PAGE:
…one must pass a written “competency test.” The South African constitution recognizes 11 official languages, but the test is only given in two of them, Afrikaans and English. Imagine if your gun ownership rights depended on passing a written test in a language you could not read!
And people wonder why we resist such things in this country.
It gets worse:
Applicants are not issued licenses if they are deemed to be at risk of becoming violent. As enforced in South Africa, this could simply mean that a person was divorced, separated or fired within the past two years.
Processing of applications is very slow. For example, of the applications submitted in 2006, only about a quarter have been fully processed.
Licenses are valid for two, five or 10 years, depending on the legal category of the license, so keeping a gun can mean staying on a near-constant treadmill of paperwork, fees and uncertainty. The majority of the 2005 applicants, who are supposed to renew in 2010, are still waiting for a decision on their 2005 applications.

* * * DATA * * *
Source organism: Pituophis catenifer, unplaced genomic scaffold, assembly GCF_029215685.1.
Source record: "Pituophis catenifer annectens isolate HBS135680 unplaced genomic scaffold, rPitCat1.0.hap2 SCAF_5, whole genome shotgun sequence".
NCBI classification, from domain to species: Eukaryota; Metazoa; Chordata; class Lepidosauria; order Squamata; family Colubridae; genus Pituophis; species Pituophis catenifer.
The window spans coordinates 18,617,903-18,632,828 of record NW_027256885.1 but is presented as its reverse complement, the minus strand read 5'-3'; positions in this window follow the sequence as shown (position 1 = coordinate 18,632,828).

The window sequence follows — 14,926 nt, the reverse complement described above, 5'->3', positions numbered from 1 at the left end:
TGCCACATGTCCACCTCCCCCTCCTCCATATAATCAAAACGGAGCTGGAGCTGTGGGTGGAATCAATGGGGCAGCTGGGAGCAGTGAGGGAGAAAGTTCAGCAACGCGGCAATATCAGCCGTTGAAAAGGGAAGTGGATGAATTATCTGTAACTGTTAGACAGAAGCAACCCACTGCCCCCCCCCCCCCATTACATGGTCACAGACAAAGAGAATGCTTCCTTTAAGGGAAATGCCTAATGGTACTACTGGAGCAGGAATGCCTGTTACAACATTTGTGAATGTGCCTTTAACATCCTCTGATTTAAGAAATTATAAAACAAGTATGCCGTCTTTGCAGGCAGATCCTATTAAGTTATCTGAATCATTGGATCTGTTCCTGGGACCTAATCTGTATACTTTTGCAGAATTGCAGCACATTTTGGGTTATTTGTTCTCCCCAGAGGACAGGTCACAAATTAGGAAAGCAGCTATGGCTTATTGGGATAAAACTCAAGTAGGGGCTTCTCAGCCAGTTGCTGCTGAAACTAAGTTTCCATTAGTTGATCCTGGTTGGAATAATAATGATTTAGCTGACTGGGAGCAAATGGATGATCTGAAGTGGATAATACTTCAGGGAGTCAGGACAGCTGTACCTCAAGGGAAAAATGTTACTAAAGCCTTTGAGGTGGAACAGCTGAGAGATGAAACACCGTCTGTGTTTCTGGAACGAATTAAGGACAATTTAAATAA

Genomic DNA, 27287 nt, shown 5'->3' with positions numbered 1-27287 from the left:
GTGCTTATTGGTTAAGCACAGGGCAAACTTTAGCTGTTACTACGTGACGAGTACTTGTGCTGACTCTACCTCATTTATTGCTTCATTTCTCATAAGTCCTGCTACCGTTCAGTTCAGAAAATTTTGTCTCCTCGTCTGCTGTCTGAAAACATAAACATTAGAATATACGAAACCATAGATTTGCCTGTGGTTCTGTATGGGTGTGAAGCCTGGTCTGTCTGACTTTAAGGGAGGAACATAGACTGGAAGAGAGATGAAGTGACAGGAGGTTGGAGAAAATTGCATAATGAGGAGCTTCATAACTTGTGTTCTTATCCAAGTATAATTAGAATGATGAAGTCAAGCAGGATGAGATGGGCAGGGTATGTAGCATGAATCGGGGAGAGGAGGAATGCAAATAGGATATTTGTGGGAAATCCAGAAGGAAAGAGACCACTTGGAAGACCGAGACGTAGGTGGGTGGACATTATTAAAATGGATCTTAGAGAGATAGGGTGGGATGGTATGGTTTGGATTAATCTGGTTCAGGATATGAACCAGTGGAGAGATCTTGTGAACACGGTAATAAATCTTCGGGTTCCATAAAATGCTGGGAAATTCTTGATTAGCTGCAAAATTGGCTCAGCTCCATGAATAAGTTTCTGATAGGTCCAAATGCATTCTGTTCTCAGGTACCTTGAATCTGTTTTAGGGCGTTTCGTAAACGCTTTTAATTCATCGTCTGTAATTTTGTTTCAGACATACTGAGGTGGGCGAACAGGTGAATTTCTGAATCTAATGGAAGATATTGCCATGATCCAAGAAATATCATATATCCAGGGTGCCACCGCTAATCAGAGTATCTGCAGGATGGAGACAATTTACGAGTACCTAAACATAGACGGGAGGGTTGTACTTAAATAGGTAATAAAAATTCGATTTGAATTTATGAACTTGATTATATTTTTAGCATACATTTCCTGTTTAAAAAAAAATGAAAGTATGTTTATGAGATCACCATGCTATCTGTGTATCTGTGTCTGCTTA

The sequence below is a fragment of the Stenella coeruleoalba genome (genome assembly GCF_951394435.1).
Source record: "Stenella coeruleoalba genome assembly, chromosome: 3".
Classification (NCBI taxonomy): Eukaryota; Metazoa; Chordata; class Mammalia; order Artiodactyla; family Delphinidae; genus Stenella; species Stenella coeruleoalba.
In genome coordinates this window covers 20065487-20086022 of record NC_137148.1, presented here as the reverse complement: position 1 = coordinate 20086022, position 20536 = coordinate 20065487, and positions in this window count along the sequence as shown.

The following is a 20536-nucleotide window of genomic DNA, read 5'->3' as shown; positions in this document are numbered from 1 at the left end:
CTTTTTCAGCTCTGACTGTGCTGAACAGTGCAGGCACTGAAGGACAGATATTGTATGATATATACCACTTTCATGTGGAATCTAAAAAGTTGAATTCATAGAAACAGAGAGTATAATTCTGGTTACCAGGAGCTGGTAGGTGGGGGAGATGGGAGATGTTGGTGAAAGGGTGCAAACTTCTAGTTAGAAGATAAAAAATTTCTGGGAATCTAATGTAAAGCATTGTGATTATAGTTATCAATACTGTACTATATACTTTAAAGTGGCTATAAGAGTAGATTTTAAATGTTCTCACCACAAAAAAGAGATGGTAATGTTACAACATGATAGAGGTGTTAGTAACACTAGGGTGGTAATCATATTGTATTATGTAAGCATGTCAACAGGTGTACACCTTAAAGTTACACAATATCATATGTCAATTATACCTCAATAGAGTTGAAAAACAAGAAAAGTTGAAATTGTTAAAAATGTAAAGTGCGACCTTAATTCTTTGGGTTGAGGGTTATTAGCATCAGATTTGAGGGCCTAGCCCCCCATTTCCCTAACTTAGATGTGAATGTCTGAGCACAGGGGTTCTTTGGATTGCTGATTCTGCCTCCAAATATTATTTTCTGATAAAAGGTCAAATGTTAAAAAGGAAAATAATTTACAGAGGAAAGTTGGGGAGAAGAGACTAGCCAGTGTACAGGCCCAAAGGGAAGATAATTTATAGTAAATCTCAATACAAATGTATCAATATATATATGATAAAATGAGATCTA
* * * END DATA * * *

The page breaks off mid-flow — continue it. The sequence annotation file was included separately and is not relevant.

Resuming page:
Women are particularly hard hit (pun intended):
Married women who want guns for protection are told that their husbands will protect them—as if South African woman should behave like Taliban wives, and never leave the home except with their husbands. People who live in high crime areas are told that the police will protect them—except that the police obviously don’t, as South Africa is one of the most crime-ridden countries in the world.
Of course such high restrictions has created a black market with the attendant crime and corruption. It’s no different than the prohibitions in this country against recreational drugs and alcohol in the last century.
Once we have our rights well secured in this country we should start putting pressure on other countries to recognize the natural right to keep and bear arms.